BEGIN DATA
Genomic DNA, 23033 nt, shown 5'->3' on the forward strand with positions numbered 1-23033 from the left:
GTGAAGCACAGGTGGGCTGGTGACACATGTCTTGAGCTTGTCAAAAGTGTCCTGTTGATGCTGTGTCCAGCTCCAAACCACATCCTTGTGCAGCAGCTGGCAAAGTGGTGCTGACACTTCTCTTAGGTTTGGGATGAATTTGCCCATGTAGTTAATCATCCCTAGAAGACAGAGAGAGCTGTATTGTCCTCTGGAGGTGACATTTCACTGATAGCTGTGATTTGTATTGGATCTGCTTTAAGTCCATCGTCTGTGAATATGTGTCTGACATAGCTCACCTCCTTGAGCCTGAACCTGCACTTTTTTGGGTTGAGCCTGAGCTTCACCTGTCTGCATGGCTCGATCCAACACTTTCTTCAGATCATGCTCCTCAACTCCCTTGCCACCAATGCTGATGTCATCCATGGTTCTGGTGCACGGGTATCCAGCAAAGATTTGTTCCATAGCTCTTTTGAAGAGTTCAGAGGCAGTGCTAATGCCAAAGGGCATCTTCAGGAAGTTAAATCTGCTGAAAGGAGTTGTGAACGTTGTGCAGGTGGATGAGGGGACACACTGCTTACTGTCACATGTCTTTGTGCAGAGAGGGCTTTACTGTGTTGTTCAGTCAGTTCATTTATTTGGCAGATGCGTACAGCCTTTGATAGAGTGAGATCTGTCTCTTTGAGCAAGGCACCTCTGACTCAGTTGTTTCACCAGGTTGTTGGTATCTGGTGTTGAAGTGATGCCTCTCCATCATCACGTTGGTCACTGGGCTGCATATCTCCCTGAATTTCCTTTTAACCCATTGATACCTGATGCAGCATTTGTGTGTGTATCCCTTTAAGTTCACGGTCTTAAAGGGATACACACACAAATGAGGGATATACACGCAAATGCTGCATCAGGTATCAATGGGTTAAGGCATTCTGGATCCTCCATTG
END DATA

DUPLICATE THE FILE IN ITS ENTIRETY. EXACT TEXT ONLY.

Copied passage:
Genomic DNA, 23033 nt, shown 5'->3' on the forward strand with positions numbered 1-23033 from the left:
GTGAAGCACAGGTGGGCTGGTGACACATGTCTTGAGCTTGTCAAAAGTGTCCTGTTGATGCTGTGTCCAGCTCCAAACCACATCCTTGTGCAGCAGCTGGCAAAGTGGTGCTGACACTTCTCTTAGGTTTGGGATGAATTTGCCCATGTAGTTAATCATCCCTAGAAGACAGAGAGAGCTGTATTGTCCTCTGGAGGTGACATTTCACTGATAGCTGTGATTTGTATTGGATCTGCTTTAAGTCCATCGTCTGTGAATATGTGTCTGACATAGCTCACCTCCTTGAGCCTGAACCTGCACTTTTTTGGGTTGAGCCTGAGCTTCACCTGTCTGCATGGCTCGATCCAACACTTTCTTCAGATCATGCTCCTCAACTCCCTTGCCACCAATGCTGATGTCATCCATGGTTCTGGTGCACGGGTATCCAGCAAAGATTTGTTCCATAGCTCTTTTGAAGAGTTCAGAGGCAGTGCTAATGCCAAAGGGCATCTTCAGGAAGTTAAATCTGCTGAAAGGAGTTGTGAACGTTGTGCAGGTGGATGAGGGGACACACTGCTTACTGTCACATGTCTTTGTGCAGAGAGGGCTTTACTGTGTTGTTCAGTCAGTTCATTTATTTGGCAGATGCGTACAGCCTTTGATAGAGTGAGATCTGTCTCTTTGAGCAAGGCACCTCTGACTCAGTTGTTTCACCAGGTTGTTGGTATCTGGTGTTGAAGTGATGCCTCTCCATCATCACGTTGGTCACTGGGCTGCATATCTCCCTGAATTTCCTTTTAACCCATTGATACCTGATGCAGCATTTGTGTGTGTATCCCTTTAAGTTCACGGTCTTAAAGGGATACACACACAAATGAGGGATATACACGCAAATGCTGCATCAGGTATCAATGGGTTAAGGCATTCTGGATCCTCCATTG